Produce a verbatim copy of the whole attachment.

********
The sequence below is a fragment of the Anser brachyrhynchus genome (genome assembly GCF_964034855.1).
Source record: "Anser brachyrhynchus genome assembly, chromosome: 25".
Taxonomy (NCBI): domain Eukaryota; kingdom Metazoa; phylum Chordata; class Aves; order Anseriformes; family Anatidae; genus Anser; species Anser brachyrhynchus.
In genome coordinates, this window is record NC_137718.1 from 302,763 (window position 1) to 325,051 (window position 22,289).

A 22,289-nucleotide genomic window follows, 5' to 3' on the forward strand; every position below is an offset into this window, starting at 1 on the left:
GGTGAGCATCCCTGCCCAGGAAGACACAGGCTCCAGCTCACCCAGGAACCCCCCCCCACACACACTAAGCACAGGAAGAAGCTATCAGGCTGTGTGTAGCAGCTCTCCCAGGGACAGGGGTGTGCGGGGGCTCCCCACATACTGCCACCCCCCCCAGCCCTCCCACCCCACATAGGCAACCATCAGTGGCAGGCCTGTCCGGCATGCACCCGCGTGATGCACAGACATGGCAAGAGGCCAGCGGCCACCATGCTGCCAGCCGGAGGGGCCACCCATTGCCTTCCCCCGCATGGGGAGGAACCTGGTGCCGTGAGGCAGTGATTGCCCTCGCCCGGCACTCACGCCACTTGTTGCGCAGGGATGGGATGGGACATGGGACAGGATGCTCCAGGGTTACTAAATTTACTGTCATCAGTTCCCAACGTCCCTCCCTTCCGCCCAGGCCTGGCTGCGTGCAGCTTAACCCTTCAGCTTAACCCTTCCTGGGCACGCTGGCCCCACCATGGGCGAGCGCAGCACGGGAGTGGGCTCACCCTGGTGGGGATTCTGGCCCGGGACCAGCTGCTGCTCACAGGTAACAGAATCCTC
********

The sequence below is a fragment of the Anser brachyrhynchus genome (genome assembly GCF_964034855.1).
Source record: "Anser brachyrhynchus genome assembly, chromosome: 25".
Taxonomy (NCBI): domain Eukaryota; kingdom Metazoa; phylum Chordata; class Aves; order Anseriformes; family Anatidae; genus Anser; species Anser brachyrhynchus.
In genome coordinates, this window is record NC_137718.1 from 302,763 (window position 1) to 325,051 (window position 22,289).

A 22,289-nucleotide genomic window follows, 5' to 3' on the forward strand; every position below is an offset into this window, starting at 1 on the left:
GGTGAGCATCCCTGCCCAGGAAGACACAGGCTCCAGCTCACCCAGGAACCCCCCCCCACACACACTAAGCACAGGAAGAAGCTATCAGGCTGTGTGTAGCAGCTCTCCCAGGGACAGGGGTGTGCGGGGGCTCCCCACATACTGCCACCCCCCCCAGCCCTCCCACCCCACATAGGCAACCATCAGTGGCAGGCCTGTCCGGCATGCACCCGCGTGATGCACAGACATGGCAAGAGGCCAGCGGCCACCATGCTGCCAGCCGGAGGGGCCACCCATTGCCTTCCCCCGCATGGGGAGGAACCTGGTGCCGTGAGGCAGTGATTGCCCTCGCCCGGCACTCACGCCACTTGTTGCGCAGGGATGGGATGGGACATGGGACAGGATGCTCCAGGGTTACTAAATTTACTGTCATCAGTTCCCAACGTCCCTCCCTTCCGCCCAGGCCTGGCTGCGTGCAGCTTAACCCTTCAGCTTAACCCTTCCTGGGCACGCTGGCCCCACCATGGGCGAGCGCAGCACGGGAGTGGGCTCACCCTGGTGGGGATTCTGGCCCGGGACCAGCTGCTGCTCACAGGTAACAGAATCCTC